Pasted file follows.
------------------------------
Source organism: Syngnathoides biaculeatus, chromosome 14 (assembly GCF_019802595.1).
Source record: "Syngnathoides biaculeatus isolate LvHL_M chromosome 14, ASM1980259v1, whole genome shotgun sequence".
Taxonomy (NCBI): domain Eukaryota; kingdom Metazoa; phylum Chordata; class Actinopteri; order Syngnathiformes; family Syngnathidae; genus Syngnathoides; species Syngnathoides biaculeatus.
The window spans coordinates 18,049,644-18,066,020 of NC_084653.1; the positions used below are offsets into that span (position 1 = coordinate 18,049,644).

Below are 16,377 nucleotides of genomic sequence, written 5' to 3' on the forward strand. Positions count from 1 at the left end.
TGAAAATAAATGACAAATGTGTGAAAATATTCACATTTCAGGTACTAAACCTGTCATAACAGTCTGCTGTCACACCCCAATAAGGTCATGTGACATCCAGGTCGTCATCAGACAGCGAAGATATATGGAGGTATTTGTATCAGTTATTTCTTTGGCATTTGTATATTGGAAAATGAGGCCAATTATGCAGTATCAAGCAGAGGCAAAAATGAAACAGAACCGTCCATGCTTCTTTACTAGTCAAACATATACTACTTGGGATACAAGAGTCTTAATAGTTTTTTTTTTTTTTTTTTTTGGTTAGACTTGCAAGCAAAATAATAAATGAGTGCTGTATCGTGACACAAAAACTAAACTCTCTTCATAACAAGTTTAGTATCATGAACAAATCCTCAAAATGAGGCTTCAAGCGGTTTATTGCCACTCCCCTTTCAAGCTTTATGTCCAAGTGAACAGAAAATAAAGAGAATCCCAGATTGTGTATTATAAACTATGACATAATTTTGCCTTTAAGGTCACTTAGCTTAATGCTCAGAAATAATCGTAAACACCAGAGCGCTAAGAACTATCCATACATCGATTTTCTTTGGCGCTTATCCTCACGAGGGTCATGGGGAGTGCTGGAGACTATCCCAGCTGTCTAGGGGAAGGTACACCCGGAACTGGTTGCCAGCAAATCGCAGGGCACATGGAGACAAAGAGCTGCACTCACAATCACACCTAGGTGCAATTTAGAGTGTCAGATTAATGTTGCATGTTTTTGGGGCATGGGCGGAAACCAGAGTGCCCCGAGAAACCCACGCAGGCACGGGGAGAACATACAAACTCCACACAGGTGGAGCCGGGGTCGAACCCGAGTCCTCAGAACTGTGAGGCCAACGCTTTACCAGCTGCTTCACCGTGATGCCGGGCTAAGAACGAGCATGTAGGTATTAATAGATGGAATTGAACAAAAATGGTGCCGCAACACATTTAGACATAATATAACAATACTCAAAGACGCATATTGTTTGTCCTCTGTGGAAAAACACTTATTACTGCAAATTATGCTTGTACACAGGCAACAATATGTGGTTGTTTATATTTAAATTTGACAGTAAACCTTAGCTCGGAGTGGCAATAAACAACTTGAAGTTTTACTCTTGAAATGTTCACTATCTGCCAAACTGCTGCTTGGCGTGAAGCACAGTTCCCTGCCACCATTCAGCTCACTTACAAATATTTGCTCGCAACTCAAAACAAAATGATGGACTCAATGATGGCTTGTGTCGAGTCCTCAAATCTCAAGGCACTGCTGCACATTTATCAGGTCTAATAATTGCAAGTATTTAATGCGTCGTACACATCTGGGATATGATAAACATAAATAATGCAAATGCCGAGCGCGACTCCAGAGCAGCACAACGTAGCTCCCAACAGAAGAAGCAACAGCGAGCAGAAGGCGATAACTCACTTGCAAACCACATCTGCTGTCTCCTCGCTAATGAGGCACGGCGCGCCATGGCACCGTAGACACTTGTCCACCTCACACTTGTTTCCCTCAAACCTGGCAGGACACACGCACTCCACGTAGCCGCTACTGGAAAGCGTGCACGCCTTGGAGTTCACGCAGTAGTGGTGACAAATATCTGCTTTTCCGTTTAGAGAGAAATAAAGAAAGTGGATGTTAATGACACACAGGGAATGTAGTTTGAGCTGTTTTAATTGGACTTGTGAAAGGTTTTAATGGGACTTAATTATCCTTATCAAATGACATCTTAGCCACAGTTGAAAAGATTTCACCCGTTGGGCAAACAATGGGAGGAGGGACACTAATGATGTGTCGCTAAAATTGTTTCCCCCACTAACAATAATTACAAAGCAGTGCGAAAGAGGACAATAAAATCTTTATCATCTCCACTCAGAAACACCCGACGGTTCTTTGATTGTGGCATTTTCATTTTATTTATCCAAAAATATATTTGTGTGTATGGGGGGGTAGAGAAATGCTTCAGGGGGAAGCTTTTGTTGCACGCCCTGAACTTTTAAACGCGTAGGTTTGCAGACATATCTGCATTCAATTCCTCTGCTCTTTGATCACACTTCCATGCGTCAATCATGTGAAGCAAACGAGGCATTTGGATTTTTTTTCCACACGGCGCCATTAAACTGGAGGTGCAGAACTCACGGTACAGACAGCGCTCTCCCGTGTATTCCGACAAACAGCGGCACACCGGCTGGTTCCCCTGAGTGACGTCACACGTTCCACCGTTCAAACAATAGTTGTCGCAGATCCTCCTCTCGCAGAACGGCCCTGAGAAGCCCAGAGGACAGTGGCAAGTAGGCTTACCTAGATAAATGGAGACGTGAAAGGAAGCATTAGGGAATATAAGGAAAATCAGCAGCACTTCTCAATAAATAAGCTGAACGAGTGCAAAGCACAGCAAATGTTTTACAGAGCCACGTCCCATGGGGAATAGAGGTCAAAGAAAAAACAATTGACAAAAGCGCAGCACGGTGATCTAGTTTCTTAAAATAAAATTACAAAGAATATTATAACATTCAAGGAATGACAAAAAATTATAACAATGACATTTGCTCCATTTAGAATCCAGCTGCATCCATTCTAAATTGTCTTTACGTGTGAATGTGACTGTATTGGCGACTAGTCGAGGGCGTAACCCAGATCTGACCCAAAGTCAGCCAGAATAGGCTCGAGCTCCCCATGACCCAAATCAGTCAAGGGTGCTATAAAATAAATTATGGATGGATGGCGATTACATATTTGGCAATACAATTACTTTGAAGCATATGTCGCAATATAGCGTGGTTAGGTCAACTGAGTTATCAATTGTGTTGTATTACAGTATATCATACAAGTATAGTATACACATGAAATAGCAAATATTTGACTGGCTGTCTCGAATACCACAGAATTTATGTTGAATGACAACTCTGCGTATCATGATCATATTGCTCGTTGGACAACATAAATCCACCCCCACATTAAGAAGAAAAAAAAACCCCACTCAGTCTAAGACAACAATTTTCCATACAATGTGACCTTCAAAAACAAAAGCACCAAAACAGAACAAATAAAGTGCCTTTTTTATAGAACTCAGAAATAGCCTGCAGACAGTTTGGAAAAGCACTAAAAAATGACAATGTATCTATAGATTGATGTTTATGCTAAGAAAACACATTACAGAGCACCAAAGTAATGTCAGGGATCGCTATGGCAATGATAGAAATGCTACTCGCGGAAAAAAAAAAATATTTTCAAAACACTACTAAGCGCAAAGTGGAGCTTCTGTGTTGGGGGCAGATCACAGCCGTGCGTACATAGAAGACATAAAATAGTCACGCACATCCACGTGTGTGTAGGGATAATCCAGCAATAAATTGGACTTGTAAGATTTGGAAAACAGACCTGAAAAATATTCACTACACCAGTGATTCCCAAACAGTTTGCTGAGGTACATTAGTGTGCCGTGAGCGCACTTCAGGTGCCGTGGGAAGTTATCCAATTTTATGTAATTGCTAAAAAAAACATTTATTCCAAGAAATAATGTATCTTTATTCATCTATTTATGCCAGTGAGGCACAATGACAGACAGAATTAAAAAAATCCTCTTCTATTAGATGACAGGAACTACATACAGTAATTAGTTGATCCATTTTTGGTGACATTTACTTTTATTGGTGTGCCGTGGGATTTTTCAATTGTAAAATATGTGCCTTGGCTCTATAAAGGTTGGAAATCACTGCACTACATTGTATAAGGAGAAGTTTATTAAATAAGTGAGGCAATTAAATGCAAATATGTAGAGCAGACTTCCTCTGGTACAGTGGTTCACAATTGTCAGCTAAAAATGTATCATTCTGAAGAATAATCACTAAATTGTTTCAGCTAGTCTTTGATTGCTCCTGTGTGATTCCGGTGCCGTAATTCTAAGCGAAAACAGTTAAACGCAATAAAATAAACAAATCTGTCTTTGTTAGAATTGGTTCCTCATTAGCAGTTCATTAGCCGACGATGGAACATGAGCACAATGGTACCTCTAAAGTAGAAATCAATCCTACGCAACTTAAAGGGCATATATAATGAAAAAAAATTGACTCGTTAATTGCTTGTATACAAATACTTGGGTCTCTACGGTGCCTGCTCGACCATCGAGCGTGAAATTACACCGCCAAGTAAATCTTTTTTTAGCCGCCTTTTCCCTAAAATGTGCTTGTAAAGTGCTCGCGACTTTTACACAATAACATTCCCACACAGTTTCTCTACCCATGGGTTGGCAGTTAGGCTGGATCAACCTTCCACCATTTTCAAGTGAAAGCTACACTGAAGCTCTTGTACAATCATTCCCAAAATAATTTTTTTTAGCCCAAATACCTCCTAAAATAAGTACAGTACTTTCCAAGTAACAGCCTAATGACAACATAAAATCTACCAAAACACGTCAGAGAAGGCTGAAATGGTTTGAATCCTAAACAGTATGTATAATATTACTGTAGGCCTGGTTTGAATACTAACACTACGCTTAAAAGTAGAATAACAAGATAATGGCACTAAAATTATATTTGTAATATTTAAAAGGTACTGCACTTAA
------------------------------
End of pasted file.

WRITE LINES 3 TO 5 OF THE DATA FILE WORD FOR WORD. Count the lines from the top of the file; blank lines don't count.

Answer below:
Taxonomy (NCBI): domain Eukaryota; kingdom Metazoa; phylum Chordata; class Actinopteri; order Syngnathiformes; family Syngnathidae; genus Syngnathoides; species Syngnathoides biaculeatus.
The window spans coordinates 18,049,644-18,066,020 of NC_084653.1; the positions used below are offsets into that span (position 1 = coordinate 18,049,644).

Below are 16,377 nucleotides of genomic sequence, written 5' to 3' on the forward strand. Positions count from 1 at the left end.